the urbanist: cape town

Penguin Beaches, Storybook Villages, and Other Ways to Escape Cape Town

Boulders Beach is famous for its penguin colony.

Cape Town is hard to beat, but even locals like to shake things up with scenic jaunts outside the city. Here are some unique sights within a couple hours’ drive, hand-picked by locals we trust.

Khayelitsha township.

Khayelitsha
30 minutes from city center
“Khayelitsha, 20 miles from the center of Cape Town, with its periphery wrapped with shacks, makes one wonder about the inequalities of the past. But spend some time exploring and you’ll soon understand why the meaning of the word Khayelitsha is “new home” in Xhosa. Arriving in Khayelitsha, take a township walking-and-cycling tour with ABCD Concepts — I never get tired of the narrative Buntu and Aya share about the history of the area. [Next], head off to the quaint coffee shop Siki’s Kofee Kafe. Siki, the owner, makes you feel at home, and the best part is that we all get to share tables. I’ve made new friends here a number of times. Walking distance from Siki’s you’ll find an artist and ceramist studio, Theo Ceramics, hidden among a laundromat and attorneys’ offices. Make an appointment to see Theo’s unique ornamental pieces. He never repeats the same piece twice, but there are a few cups, plates, and garlic crushers to choose from. Make a pit stop for lunch at Spinach King for a healthy vegetarian burger and smoothies. I love their beetroot smoothie with a touch of spinach!” —Abigail Mbalo, founder and creative director of 4Roomed Ekasi Culture

Chapman’s Peak Drive.

Chapman’s Peak
40 minutes from city center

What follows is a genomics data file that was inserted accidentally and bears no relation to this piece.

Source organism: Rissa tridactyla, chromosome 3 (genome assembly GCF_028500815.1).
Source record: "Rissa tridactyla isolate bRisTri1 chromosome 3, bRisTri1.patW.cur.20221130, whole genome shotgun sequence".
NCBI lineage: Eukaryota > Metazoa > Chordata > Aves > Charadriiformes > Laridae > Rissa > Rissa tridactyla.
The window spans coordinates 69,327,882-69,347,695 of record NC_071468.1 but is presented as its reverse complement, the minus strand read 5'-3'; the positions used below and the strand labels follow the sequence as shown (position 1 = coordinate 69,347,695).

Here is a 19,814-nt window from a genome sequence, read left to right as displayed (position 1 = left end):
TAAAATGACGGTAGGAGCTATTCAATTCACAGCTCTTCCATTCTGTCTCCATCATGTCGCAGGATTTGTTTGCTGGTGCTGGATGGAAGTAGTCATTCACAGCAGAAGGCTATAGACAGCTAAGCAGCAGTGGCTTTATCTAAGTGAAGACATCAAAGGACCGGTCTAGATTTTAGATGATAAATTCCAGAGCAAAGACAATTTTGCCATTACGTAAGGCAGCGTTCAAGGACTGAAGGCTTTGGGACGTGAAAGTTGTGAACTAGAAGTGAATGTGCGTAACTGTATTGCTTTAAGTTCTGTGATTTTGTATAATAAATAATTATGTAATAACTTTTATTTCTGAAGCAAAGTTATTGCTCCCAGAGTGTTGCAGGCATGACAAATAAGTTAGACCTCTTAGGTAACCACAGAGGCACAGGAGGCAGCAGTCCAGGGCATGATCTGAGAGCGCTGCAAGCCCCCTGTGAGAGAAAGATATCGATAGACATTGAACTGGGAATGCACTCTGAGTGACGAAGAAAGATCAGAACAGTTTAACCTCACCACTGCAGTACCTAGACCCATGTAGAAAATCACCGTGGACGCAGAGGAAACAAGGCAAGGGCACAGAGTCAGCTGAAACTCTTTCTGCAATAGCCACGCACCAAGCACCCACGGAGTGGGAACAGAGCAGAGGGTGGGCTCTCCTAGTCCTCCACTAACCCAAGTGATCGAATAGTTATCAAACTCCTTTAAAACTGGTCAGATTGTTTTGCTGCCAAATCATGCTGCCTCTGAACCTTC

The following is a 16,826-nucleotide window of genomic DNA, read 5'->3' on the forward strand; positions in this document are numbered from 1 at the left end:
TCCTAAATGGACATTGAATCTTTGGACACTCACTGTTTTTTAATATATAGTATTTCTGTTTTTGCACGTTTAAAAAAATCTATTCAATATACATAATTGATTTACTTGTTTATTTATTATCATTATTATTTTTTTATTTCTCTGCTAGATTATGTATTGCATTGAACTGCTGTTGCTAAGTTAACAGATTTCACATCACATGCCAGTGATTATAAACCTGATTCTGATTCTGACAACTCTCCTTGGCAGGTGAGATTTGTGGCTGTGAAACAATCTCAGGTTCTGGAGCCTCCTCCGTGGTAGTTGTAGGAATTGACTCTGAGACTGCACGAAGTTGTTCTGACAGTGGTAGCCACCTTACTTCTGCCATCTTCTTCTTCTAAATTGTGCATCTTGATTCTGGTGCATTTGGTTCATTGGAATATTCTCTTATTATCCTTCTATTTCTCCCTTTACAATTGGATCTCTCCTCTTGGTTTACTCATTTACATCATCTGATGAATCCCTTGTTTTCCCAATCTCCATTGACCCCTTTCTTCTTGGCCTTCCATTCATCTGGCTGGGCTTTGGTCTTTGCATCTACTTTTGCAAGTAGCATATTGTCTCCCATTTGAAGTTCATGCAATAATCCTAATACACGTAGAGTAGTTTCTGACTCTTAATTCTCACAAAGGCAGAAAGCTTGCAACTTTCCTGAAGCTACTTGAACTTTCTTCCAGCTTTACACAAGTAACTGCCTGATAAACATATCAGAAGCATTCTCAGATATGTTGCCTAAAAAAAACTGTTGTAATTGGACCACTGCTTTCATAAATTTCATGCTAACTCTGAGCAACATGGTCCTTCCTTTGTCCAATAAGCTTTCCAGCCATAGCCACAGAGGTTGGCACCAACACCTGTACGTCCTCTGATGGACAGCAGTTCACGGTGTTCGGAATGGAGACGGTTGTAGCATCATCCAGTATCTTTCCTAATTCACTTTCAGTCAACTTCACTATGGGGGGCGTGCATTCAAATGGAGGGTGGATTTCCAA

Chapman’s Peak Drive is the most beautiful coastal drive, from Hout Bay to Noordhoek. If you are lucky, you will see whales during whale season, from July through November. I think Noordhoek beach is the most beautiful in the city — it’s a huge, long beach with white sand and clear water. (It’s still the Atlantic Ocean though, so it’s very cold.) I like to stop for lunch at the Foodbarn, in Noordhoek Farm Village, one of my favorite restaurants in Cape Town. The food and service are outstanding; it’s casual, informal dining — French cuisine with an Asian influence. I love their beef tartare, beetroot-cured trout, and Karoo rack of lamb. The Foodbarn also has a relaxed deli, which is great for breakfast.” —Liam Tomlin, chef and owner of Chefs Warehouse

Boulders Beach.

Boulders Beach
One hour from city center
“A traditional Sunday for my family would be an early-morning drive to Boulders Beach, in Simon’s Town along the Cape peninsula, with a picnic basket packed with goodies like fresh fruit, nuts, and crisps. My wife always brings along a magazine, so while I am in the water with my daughter Haadia, she sits with my younger daughter Israh as she feels the sand on her toes. Boulders Beach is enclosed by huge boulders, and it’s home for a colony of African penguins who are protected within the reserve. They’re usually lying about in the sun, swimming around, and if you’re lucky, they will come up and say hello. The beach is not that big and when the tide comes up, it gets even smaller. But because of the huge boulders, a wonderful natural pool has formed — perfect for kids and swimming. You must get there early because the beach gets very full and finding that spot in the shade can be a challenge. After spending a few hours in the water and having built a few sandcastles, we head off to Hout Bay for fresh fish-and-chips at a place called Snoekies. My girls absolutely love fish, so it’s always a hit for lunch. By the time we get home, everyone is ready for a nap.” —Hasan Essop, artist